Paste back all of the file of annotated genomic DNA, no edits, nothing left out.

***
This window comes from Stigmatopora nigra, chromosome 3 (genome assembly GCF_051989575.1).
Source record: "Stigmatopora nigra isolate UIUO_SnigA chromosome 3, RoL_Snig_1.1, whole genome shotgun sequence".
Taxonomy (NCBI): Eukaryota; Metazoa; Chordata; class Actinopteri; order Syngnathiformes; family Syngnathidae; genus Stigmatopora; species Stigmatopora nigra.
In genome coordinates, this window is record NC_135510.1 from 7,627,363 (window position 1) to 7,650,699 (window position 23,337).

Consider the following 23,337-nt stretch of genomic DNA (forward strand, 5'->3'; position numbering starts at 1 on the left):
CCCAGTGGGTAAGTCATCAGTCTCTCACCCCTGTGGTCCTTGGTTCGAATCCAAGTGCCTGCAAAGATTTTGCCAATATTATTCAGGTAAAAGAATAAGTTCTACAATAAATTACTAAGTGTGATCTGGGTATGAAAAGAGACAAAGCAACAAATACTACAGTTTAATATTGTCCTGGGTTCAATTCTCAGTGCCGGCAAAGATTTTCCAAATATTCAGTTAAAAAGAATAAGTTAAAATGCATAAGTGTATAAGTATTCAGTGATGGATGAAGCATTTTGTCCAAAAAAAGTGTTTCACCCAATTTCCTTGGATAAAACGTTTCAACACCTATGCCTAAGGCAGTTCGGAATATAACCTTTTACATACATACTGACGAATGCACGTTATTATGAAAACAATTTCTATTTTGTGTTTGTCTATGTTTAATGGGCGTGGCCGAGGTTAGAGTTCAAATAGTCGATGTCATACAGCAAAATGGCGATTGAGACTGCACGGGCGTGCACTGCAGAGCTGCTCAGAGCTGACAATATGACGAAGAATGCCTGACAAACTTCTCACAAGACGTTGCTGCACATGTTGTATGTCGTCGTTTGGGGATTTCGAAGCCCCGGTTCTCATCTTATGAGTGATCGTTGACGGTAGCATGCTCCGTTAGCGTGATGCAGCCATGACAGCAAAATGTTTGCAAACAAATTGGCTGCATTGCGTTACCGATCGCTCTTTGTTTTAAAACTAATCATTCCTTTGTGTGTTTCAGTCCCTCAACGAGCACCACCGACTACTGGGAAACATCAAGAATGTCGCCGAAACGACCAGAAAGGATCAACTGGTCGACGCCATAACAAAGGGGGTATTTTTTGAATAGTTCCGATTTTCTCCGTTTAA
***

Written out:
This window comes from Stigmatopora nigra, chromosome 3 (genome assembly GCF_051989575.1).
Source record: "Stigmatopora nigra isolate UIUO_SnigA chromosome 3, RoL_Snig_1.1, whole genome shotgun sequence".
Taxonomy (NCBI): Eukaryota; Metazoa; Chordata; class Actinopteri; order Syngnathiformes; family Syngnathidae; genus Stigmatopora; species Stigmatopora nigra.
In genome coordinates, this window is record NC_135510.1 from 7,627,363 (window position 1) to 7,650,699 (window position 23,337).

Consider the following 23,337-nt stretch of genomic DNA (forward strand, 5'->3'; position numbering starts at 1 on the left):
CCCAGTGGGTAAGTCATCAGTCTCTCACCCCTGTGGTCCTTGGTTCGAATCCAAGTGCCTGCAAAGATTTTGCCAATATTATTCAGGTAAAAGAATAAGTTCTACAATAAATTACTAAGTGTGATCTGGGTATGAAAAGAGACAAAGCAACAAATACTACAGTTTAATATTGTCCTGGGTTCAATTCTCAGTGCCGGCAAAGATTTTCCAAATATTCAGTTAAAAAGAATAAGTTAAAATGCATAAGTGTATAAGTATTCAGTGATGGATGAAGCATTTTGTCCAAAAAAAGTGTTTCACCCAATTTCCTTGGATAAAACGTTTCAACACCTATGCCTAAGGCAGTTCGGAATATAACCTTTTACATACATACTGACGAATGCACGTTATTATGAAAACAATTTCTATTTTGTGTTTGTCTATGTTTAATGGGCGTGGCCGAGGTTAGAGTTCAAATAGTCGATGTCATACAGCAAAATGGCGATTGAGACTGCACGGGCGTGCACTGCAGAGCTGCTCAGAGCTGACAATATGACGAAGAATGCCTGACAAACTTCTCACAAGACGTTGCTGCACATGTTGTATGTCGTCGTTTGGGGATTTCGAAGCCCCGGTTCTCATCTTATGAGTGATCGTTGACGGTAGCATGCTCCGTTAGCGTGATGCAGCCATGACAGCAAAATGTTTGCAAACAAATTGGCTGCATTGCGTTACCGATCGCTCTTTGTTTTAAAACTAATCATTCCTTTGTGTGTTTCAGTCCCTCAACGAGCACCACCGACTACTGGGAAACATCAAGAATGTCGCCGAAACGACCAGAAAGGATCAACTGGTCGACGCCATAACAAAGGGGGTATTTTTTGAATAGTTCCGATTTTCTCCGTTTAA